In this third installment in our series of student artist profiles, Spec sat down with Colin Ross, CC '16, to learn more about him and his photographs, some of which have appeared in the Postcrypt Art Gallery.
Colin Ross: I studied painting starting... more intensely in middle school, and then throughout high school, I painted at the Yellow Barn Studio in Maryland. I really enjoyed painting at my high school and at the studio, but I was curious about other media, I guess. I got a digital camera my sophomore year from my parents. I like digital photography, but that wasn't exactly what I was looking for.
My junior year, my little brother and I found my father's old film camera from the 1970s from when he took a film photography class in high school. My little brother Bryan and I cleaned it up and we got it back to mostly working condition. And just sort of through trial and error and experimenting, I've gotten really passionate about photography, I guess. Still, unfortunately, I have not taken a photography class, but I'm hoping next fall that will change.
ZM: What inspires you when you take your photographs?
CR: I really like photographing clouds and, I guess, just different angles of cities that I visit. I like portraits as well, but it really could be anything. It's less about the specific object or scene and more about the moment. And I guess about memories, sort of preserving memories.
ZM: How has being in New York City shaped your work?
CR: I really wanted to go to school in New York City, at Columbia. A large part is because of the museums, and the free access to the museums in New York. I would really like to become a curator of an art museum or gallery, and it's just, sort of, constant contact with art that sort of keeps me passionate about seeing more paintings, more photographs, new painters and photographers. New York just offers a combination of old and new... and high and low art that very few cities can offer.
ZM: What advice would you give to people wanting to improve their skills or become involved with photography?
CR: Seeing as I have really very little training, zero kind of formal training, I guess my advice would be just to experiment. Read your camera's manual and go out with a roll of film and try to keep film photography alive. And learn how to develop. I want to learn how to develop, too. I still don't. I get all mine developed. I'm hoping that's something that Columbia will teach me well. I guess taking a photography class in high school would have been key, but I didn't really have access to taking film photography in high school.
ZM: What types of techniques do you use?
CR: I understand digital photography's place, and its evolution, but I much rather prefer film photography for my own personal photographs. I really like color film, and of course I'll have to go back to black and white when I learn how to develop my own film. I like using color film, and I still use my father's really old camera. It's a Yashica FR1.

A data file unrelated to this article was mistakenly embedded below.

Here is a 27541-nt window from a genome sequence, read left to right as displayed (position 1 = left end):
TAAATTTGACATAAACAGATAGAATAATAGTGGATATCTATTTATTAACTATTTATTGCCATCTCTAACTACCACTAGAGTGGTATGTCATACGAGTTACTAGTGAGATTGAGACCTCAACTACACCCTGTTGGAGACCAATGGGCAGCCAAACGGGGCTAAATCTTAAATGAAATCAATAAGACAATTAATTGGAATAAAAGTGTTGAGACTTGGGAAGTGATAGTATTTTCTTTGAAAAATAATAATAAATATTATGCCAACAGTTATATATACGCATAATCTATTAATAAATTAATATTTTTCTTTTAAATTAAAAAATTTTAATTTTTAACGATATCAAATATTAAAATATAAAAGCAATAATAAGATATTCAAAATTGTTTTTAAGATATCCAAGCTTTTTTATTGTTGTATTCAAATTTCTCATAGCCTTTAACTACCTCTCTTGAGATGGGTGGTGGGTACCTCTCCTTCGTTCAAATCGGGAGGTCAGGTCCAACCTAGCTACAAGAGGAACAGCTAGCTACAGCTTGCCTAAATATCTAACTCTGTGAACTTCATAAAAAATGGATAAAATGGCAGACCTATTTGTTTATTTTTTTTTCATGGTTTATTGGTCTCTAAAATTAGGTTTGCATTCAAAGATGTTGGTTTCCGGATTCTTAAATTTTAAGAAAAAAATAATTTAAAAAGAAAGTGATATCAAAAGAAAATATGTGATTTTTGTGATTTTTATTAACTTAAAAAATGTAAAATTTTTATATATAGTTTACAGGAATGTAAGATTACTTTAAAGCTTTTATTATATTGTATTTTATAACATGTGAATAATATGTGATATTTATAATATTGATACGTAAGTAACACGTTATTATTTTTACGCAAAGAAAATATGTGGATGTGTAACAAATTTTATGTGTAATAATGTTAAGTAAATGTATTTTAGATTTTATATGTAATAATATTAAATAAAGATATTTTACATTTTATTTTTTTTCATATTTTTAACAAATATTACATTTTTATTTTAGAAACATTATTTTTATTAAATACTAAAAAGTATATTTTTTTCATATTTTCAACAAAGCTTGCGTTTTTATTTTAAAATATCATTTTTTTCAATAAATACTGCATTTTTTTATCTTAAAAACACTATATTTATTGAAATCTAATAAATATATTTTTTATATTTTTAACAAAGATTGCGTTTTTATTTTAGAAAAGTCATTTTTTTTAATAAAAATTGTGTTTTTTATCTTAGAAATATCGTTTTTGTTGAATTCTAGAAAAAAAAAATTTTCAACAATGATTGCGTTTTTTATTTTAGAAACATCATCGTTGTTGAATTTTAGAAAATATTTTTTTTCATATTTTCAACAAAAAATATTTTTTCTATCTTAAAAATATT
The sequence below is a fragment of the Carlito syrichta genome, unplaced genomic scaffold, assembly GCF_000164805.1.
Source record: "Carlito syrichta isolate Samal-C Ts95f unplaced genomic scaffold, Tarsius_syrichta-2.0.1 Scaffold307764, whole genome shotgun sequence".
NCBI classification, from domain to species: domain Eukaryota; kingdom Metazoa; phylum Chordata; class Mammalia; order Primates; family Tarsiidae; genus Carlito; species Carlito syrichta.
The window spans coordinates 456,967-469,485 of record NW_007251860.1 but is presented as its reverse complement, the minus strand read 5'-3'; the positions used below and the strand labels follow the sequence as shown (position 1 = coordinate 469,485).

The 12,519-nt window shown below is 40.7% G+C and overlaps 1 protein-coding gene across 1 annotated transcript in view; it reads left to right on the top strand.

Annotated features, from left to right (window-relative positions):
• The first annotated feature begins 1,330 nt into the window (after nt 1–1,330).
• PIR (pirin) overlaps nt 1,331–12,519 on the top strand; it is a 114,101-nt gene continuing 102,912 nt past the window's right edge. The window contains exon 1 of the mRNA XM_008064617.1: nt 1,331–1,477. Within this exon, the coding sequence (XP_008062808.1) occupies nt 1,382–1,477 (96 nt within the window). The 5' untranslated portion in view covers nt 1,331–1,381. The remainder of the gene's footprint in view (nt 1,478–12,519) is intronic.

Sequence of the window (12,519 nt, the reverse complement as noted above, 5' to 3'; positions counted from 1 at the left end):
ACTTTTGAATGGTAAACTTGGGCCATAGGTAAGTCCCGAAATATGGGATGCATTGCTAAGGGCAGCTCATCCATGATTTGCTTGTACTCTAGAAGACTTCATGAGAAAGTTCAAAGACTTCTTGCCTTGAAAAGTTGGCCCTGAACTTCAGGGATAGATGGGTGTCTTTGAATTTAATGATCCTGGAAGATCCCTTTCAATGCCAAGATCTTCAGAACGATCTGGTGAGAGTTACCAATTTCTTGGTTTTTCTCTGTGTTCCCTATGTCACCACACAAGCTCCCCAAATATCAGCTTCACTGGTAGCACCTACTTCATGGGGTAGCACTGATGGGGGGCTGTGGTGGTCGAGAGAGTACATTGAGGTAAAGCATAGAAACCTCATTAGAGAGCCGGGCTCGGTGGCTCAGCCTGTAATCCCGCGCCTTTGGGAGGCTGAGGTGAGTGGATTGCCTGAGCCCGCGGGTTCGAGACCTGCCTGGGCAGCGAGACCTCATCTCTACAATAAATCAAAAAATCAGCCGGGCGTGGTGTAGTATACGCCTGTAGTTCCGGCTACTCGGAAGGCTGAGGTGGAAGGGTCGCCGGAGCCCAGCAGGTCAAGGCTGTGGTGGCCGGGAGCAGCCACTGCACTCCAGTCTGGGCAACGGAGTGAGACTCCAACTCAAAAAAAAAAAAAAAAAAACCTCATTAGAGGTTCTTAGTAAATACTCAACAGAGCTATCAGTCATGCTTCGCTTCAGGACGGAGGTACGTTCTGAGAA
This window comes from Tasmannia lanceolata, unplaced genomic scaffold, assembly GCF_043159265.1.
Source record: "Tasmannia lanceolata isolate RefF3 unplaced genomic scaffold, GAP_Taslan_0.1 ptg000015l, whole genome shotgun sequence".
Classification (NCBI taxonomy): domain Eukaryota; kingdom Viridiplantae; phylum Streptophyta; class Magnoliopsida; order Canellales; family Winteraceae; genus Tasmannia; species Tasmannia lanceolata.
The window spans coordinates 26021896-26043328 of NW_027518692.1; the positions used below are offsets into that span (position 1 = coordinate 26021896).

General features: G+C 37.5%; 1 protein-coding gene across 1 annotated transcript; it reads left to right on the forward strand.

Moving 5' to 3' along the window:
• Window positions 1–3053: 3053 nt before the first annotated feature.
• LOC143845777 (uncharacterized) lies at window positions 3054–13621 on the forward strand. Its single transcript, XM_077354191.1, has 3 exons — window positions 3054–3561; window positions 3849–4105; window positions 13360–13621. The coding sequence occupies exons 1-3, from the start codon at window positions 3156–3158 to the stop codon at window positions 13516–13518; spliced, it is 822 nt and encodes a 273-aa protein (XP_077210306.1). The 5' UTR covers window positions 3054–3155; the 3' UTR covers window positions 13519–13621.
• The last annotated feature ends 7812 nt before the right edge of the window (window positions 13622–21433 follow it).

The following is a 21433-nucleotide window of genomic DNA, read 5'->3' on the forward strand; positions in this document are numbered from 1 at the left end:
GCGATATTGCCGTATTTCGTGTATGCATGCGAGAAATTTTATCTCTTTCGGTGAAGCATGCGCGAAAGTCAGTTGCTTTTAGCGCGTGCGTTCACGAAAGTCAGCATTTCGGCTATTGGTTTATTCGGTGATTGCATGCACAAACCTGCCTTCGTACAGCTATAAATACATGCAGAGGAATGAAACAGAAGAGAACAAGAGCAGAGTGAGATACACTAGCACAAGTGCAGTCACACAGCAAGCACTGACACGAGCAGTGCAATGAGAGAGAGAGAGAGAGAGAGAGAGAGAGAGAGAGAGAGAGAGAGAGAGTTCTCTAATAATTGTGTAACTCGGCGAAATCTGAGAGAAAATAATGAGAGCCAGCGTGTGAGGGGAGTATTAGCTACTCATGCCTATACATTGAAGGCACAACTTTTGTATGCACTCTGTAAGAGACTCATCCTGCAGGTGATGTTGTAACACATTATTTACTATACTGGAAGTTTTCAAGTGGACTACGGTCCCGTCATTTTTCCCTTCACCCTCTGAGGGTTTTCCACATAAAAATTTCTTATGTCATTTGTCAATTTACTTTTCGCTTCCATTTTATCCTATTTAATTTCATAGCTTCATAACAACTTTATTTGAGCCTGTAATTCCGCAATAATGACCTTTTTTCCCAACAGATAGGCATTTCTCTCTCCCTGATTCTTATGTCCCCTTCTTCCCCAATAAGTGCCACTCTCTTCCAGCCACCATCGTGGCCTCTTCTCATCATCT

ZM: What do you think about DSLR cameras?
CR: I have one, thanks to my parents. It's really handy. Efficient, I guess. As much as I love film, I understand it's not an efficient way to photograph things. I take photographs for the
art gallery. I always use digital for that. It's just easy, in terms of Internet, posting, things like that. But my favorite thing to do is just to walk around a city for a whole day or so with a camera and bunch of film and just sort of observe... when I walk around in a city like that, I'm not entirely focused on taking photographs anymore. I'm just observing what I want to remember. And that's when I take a photograph.
I mean, film is less controlled. That's one of the things that I appreciate most about art---when you begin something, but you're not aware of the final result. I take film, or sometimes instant photos and I never edit anything, any of the film photographs that I take. I like to take whatever result comes out and go from there rather than trying to manipulate it after the frame has been captured.
ZM: Do you have any favorite photographers?
CR: I actually keep a list. I have a whole book. I actually have it with me right now. I try to maintain a list of my favorites... any time I go to a museum, I write down tons of pieces, painters, photographers, everything. I started maintaining a list of just my favorite artists. I guess up there would be Harry Callahan, Lewis Baltz, Gordon Matta Clark, and Saul Leiter. I really like László Moholy-Nagy. That's a painter. I like comparing painting and photography, so, even when I'm trying to focus on photography, I always look back on painters, drawers, especially George Bellows and Edward Hopper. I also like keeping tabs on street art. I'm a big fan of Shepard Fairey.
ZM: That's cool that you have a whole book. When did you start it?
CR: I started it a while ago. I had a smaller one, and I decided... I had too many thoughts for just keeping them in the smaller one. It's all things that I think play a role in art, so I have lots of lists of pieces and artists, and also quotations and passages of literature, some music, some short films and films that I want to watch or that I really liked.